“Yoga Hosers” was a true family affair, as Smith’s wife, Jennifer Schwalbach Smith, produced the film with Liz Destro and Jordan Monsanto (wife of Silent Bob’s old pal Jason Mewes, who has a cameo). She also played a supporting role along with Lily-Rose Depp’s mother, Vanessa Paradis.

The film also reunites the cast of “Tusk” — Justin Long, Haley Joel Osment and Genesis Rodriguez. But without an actor as talented as Michael Parks to anchor the film, it drifts and gets away from Smith, who himself returns as an actor (see photo below) after staying behind the camera for “Red State” and “Tusk.”

As the Colleens’ yoga master, Long uses his natural charm to wring a few laughs out of a recurring Yogi Bear joke, while Smith also relies on established comedy veterans such as Tony Hale, Natasha Lyonne and “SNL” star Sasheer Zamata to provide extra laughs.

Elsewhere, keep an eye out for a fun cameo by Stan Lee, who also appeared in Smith’s “Mallrats,” as well as an appearance by Kevin Conroy, who voices Batman in WB’s straight-to-DVD animated movies.

Though Smith has insisted his goal is to have fun making movies, not impress reviewers, he seems to be carrying a chip on his shoulder in “Yoga Hosers,” which takes direct aim at critics, especially during a scene in which the elder Depp calls them “mean.”

“Tusk” may boast a weak 40-percent fresh rating on Rotten Tomatoes, but it happened to be a very effective thriller with real heart lurking beneath the blubber. The critical thrashing clearly took a toll on Smith for him to address it so blatantly in “Yoga Hosers,” but he needn’t worry. By now, the veteran filmmaker has proven he can take a licking and keep on ticking.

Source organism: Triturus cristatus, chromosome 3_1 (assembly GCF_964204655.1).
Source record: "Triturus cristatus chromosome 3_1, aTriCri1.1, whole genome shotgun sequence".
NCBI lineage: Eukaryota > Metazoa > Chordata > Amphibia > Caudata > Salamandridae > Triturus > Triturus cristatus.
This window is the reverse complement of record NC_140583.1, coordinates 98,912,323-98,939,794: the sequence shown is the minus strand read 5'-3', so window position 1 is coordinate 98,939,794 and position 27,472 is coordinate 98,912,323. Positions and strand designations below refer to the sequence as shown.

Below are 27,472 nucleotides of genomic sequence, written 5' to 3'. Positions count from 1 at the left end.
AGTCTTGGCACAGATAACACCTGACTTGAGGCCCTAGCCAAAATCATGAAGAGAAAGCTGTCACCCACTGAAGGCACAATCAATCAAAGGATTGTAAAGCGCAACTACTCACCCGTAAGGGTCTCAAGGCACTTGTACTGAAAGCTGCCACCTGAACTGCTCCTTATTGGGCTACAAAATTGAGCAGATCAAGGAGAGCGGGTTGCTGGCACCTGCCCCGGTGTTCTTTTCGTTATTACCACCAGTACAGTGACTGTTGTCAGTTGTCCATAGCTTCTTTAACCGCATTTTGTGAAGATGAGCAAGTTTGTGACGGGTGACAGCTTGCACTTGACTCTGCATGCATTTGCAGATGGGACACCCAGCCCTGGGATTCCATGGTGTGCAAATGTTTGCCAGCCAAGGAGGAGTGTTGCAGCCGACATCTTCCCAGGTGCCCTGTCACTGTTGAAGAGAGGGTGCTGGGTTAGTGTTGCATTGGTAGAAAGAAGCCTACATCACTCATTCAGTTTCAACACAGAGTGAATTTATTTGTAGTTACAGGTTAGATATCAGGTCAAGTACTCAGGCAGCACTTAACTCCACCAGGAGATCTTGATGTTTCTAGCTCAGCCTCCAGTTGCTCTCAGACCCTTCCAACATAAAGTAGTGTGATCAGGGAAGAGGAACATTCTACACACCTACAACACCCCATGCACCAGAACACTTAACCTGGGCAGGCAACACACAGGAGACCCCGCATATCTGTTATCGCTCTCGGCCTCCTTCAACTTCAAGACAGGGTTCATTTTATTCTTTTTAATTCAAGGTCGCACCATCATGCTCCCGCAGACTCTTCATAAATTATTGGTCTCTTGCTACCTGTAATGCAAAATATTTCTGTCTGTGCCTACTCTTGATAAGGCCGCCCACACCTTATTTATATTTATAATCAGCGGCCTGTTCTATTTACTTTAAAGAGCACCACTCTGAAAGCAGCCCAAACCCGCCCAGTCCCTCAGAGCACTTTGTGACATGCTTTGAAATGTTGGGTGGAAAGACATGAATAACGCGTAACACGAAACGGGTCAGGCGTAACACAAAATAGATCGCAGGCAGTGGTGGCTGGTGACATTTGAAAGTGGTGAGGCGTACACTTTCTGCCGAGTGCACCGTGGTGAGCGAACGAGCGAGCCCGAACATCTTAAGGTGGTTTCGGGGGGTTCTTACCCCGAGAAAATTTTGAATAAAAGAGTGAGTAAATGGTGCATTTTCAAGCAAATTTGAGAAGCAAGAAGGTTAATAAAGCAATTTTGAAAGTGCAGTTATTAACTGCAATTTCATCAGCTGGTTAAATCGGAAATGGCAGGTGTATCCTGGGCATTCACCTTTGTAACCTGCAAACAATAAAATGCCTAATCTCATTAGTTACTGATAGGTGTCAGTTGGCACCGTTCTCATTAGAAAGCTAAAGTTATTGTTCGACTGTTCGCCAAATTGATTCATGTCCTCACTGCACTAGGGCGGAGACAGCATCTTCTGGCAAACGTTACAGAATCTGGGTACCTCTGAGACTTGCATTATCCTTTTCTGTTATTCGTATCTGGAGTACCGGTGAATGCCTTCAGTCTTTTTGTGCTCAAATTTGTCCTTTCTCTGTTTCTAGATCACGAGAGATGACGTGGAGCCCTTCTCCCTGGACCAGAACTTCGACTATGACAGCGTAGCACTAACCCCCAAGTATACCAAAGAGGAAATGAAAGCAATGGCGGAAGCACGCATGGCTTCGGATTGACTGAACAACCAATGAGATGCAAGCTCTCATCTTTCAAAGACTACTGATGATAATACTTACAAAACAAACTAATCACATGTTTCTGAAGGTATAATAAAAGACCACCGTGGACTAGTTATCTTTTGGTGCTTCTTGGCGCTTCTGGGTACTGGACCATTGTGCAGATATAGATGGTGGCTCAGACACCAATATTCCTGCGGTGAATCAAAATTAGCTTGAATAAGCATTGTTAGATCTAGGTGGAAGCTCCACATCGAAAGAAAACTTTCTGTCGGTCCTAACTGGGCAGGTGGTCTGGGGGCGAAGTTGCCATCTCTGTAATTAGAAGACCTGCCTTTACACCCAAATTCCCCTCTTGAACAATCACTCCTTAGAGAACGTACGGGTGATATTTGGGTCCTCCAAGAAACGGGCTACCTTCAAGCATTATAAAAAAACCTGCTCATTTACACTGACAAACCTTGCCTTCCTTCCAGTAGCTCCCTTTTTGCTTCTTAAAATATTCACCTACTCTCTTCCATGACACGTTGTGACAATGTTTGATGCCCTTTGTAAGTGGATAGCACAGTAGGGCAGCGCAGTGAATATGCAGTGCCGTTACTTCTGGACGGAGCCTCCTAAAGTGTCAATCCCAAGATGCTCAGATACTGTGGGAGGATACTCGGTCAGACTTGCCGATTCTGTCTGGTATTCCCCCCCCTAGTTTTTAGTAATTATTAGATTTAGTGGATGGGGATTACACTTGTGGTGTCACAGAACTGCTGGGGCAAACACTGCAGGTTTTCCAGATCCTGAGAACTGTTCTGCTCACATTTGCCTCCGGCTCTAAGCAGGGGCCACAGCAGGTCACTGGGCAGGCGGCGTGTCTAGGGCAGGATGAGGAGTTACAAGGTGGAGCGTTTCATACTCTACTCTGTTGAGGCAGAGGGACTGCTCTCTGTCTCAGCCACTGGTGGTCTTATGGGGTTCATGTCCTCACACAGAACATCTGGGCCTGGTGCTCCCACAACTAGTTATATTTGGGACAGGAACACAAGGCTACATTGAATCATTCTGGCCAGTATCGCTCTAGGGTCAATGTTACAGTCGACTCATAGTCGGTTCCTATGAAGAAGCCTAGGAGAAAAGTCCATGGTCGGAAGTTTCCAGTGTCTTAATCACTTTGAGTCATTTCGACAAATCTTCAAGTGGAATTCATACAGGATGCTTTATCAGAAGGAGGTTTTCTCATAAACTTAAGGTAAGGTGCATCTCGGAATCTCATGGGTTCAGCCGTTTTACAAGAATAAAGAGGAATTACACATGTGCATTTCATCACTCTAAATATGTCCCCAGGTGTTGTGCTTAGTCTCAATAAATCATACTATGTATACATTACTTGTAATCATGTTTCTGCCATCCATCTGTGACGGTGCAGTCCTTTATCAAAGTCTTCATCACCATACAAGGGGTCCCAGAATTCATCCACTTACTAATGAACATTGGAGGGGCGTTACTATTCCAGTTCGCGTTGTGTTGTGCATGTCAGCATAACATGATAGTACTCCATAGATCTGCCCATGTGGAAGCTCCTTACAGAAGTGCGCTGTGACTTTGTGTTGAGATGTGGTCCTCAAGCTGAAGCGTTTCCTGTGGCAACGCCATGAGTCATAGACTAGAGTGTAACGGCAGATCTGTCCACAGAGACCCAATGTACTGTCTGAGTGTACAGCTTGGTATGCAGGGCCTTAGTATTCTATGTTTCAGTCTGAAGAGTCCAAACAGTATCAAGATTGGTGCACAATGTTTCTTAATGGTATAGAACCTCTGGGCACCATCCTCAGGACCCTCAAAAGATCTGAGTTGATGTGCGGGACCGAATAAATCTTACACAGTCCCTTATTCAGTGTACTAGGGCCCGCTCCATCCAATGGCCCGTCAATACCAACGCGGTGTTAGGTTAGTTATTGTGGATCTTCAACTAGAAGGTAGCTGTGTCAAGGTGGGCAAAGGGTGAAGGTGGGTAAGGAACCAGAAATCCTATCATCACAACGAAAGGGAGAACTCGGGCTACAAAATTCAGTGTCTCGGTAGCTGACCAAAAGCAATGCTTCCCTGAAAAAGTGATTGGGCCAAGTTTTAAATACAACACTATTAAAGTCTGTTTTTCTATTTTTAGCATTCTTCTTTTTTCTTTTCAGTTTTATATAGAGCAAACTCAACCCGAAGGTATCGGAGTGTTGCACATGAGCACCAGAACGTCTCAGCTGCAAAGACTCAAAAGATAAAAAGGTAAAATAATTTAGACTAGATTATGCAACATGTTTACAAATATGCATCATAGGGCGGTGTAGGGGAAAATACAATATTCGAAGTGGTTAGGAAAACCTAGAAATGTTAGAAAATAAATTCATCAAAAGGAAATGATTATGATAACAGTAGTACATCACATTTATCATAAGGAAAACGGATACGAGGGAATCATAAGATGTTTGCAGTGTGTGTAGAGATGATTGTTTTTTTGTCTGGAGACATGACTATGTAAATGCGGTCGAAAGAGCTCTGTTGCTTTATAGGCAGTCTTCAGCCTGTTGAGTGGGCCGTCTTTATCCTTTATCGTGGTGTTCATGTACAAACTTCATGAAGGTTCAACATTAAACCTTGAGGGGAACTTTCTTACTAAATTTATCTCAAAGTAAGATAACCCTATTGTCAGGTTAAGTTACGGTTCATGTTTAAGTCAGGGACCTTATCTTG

In fact, the director discussed his struggles during a lengthy introduction that was pure Smith. “I’ve failed so much in my career and it has led to so much,” he said. “Failure is just success training.” He then regaled the audience with a series of Sundance-related anecdotes, one of which included a spot-on impression of Harvey Weinstein when he wants to buy a movie at the festival.

Smith also pointed out that “Yoga Hosers” stars two girls and was produced by three women. He advised the crowd to “surround yourself with women when you make a movie” since it comes easy to them given the hardships they face each day.

Premiere attendees received a “Yoga Hosers” comic book that fleshes out the world of the Colleens, who will return once again in “Moose Jaws.” Smith told TheWrap earlier on Sunday that “Moose Jaws” will be his next film and complete the True North trilogy.

Regardless of how the reviews turn out, “Yoga Hosers” certainly played to the midnight movie crowd and Smith’s loyal fan base. Yes, the movie is weird and its commercial prospects may be challenging — even more so than a movie about a human walrus — but it’s bound to sell on the strength of Smith’s name alone. His loyal fan base practically guarantees a distribution deal, though “Tusk” buyer A24 may be an unlikely suitor this time around.

In the parlance of the Colleens, “Yoga Hosers” is kind of basic, but it is 100 percent Kevin Smith through and through, and for some people, including his many fans, that will be enough.